Not Safe for White People

Tyler Perry, Rev. Wright and the end of the chitlin circuit.

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In much the same way that February is an important, border-crossing season for many black media workers (it's BEM, or Black Employment Month), the weekend that a Tyler Perry movie opens has quickly become a special, border-crossing time for many white film writers.

The flicks written, directed, produced and acted in by Perry tend not to be screened in advance for critics (what would be the point, really?), but since the unexpectedly successful release of "Madea's Family Reunion" in 2005, scores of diligent white reviewers have rightly taken to venturing out to the nearest black-patronized theater in order to take in the Perry phenomenon against its presumptive natural backdrop. (There is such a thing as a black film reviewer, but, unfortunately, the number of them working that beat for nationally recognized media markets can still be counted on a single, partially dismembered hand.)

It's an odd and somewhat inspiring little ritual, but in an age of (fingers crossed) black presidents, we can take the scrutiny Perry receives as a small sign of larger things to come.

Black folks are rightly invested in and passionate about the prospect of Obama in the White House, but just as the arrival of Jackie Robinson in the majors signaled the ultimate end of the Negro Leagues, one of the unintended, long-term consequences of an Obama presidency could very well be the extinction of warmly regarded, "private" cultural practices like Perry's.

For both good and ill, we might just be living in the last days of the Chitlin Circuit.

The specific reviews that result from these white field trips to Perry's version of the circuit, like the New York Times' A.O Scott's recent look at "Meet the Browns," tend to be favorable in a backhanded sort of way. Critics have an understandable habit of saving their longest knives for films that deliberately ignore them, but the dominant white take on Perry's "critic-proof" oeuvre is: Yes, the movies themselves are sentimental, hackneyed, broadly acted, at best serviceably written and directed, shrill and lacking in visual interest beyond the curious spectacle of Perry's signature drag act. But, that said, there are plenty of worse ways to spend ninety minutes than in a room full of happy black people.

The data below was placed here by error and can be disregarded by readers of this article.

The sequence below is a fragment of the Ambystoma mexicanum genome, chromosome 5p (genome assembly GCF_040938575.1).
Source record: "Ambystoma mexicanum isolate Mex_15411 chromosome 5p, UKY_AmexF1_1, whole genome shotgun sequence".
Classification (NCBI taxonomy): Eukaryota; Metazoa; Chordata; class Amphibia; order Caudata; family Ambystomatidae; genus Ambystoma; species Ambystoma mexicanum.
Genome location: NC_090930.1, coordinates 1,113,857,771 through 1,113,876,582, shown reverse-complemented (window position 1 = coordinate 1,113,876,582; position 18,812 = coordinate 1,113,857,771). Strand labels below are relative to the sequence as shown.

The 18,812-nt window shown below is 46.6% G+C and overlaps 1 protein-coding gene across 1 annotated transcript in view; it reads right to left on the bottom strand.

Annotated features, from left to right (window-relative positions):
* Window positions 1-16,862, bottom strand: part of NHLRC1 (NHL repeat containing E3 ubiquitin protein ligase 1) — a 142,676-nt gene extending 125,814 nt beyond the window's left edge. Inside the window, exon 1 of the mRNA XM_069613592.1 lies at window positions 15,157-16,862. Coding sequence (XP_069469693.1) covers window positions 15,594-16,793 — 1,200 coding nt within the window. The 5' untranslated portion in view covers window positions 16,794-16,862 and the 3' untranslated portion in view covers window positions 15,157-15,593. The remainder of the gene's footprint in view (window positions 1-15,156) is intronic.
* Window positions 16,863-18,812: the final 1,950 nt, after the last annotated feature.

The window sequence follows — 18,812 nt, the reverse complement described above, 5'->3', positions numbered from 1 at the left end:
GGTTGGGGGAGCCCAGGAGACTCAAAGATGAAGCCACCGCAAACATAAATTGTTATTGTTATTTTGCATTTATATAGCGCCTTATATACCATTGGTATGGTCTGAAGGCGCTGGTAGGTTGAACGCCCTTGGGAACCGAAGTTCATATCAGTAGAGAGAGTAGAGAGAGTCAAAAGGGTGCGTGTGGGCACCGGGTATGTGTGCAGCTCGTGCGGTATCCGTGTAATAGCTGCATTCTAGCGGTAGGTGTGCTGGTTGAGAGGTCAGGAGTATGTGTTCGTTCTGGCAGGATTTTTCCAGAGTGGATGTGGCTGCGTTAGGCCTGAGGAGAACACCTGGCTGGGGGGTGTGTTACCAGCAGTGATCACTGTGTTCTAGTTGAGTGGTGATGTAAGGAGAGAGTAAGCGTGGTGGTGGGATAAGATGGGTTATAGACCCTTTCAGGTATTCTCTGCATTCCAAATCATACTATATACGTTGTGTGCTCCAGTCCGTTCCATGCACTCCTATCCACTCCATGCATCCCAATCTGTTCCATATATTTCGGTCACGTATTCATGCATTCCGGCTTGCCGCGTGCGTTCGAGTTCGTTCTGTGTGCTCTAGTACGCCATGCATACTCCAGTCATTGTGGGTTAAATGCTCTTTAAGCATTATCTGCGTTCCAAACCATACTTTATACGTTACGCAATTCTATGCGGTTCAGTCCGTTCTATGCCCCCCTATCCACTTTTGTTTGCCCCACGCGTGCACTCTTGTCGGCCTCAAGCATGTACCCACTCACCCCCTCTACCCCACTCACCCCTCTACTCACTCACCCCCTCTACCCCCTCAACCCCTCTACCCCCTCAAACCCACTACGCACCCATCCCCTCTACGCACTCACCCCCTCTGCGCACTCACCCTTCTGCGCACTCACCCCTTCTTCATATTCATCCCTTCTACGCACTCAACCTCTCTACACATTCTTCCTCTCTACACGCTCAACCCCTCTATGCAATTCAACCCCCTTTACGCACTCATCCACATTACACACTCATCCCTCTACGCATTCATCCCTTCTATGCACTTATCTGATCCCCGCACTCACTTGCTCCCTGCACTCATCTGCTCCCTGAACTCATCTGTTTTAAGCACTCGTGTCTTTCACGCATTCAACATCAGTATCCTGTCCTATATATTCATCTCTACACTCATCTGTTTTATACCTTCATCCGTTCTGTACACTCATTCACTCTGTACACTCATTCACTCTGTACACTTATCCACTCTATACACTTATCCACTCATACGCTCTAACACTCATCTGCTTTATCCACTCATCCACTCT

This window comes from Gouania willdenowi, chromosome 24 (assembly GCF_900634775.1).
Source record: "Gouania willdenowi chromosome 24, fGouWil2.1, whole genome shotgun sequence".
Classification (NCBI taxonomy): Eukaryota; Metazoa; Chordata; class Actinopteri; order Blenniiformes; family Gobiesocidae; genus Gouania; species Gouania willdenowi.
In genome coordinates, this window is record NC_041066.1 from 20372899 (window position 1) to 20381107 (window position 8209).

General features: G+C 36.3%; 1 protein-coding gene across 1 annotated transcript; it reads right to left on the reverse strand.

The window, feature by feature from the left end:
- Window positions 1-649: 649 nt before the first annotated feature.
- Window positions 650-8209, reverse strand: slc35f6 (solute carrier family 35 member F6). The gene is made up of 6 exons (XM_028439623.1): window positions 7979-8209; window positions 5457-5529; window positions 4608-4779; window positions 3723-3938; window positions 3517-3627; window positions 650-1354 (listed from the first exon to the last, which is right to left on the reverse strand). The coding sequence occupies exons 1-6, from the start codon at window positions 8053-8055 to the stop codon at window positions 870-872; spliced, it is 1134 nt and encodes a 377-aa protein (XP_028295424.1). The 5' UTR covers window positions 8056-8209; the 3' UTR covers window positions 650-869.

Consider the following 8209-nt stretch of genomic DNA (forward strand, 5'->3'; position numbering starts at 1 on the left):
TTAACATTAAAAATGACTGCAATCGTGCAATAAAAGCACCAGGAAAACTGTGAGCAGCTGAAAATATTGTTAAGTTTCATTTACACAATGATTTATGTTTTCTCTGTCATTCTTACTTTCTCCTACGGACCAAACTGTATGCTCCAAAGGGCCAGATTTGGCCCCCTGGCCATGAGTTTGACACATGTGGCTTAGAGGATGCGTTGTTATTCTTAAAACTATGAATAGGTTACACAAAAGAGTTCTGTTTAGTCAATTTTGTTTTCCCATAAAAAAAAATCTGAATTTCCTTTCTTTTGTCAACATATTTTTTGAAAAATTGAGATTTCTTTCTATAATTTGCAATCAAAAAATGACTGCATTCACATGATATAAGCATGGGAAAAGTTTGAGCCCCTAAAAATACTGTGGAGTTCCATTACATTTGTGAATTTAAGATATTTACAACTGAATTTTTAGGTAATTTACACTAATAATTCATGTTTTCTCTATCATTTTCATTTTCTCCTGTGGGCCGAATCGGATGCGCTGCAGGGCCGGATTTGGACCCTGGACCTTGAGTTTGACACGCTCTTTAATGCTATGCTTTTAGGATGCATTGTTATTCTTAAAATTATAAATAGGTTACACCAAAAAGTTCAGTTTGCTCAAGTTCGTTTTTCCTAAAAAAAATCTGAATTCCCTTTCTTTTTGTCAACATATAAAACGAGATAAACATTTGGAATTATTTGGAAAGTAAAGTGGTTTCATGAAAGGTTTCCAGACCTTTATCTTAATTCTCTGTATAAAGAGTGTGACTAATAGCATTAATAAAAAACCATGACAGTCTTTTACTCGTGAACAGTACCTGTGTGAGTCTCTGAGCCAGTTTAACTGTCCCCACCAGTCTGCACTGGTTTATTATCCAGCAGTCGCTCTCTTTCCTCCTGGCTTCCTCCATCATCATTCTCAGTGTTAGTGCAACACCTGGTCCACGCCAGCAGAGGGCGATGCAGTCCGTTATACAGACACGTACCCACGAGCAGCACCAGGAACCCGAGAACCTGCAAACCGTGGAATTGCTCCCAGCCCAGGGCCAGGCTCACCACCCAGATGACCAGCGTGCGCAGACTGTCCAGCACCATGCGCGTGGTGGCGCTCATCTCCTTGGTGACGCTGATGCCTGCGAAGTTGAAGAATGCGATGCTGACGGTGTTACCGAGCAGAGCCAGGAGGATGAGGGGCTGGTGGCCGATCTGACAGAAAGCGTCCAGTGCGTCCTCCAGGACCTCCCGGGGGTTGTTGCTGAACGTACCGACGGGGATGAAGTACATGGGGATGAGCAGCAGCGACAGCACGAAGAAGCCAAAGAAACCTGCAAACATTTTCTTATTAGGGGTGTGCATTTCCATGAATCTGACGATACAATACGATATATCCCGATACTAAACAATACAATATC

This read, in part, is just a clear-eyed assessment of market realities -- Perry's films are as wildly popular as they are wildly uneven -- but it's also an astute read of the inherently doubled and universal underpinnings of Perry's particular themes of "moral correction" and economic struggle.

As Scott put it in closing graph of his review, the measure of Perry's films isn't the fact that they "are hardly realistic," or that "they feel corny and hokey at times — O.K., a lot of the time," but that "they make everyone who sees them, white critics included, feel right at home."

Just a few short years ago, though, it was more of an open question as to whether or not whites would feel right at home – or were even particularly welcome - in this sort of venue. The words "chitlin circuit" don't appear in Scott's review, but he evokes that previously closed network of black entertainment with the observation that "Mr. Perry built his audience the hard way and over the long haul, first on the traveling theater circuit catering to African-American audiences."

In a 1997 New Yorker article, The Root.com's own Skip Gates took a more extended look at the chitlin circuit and plays like "My Grandmother Prayed for Me" and "Beauty Shop," arguing that they constituted "a racially sequestered space, where black audiences can laugh, cry and critique uninhibitedly and privately." Instead of focusing on white comfort, though, Gates zeroed in on potential black worry. "The presence of white folks would have engendered a familiar anxiety: Will they think that's what we're really like?"

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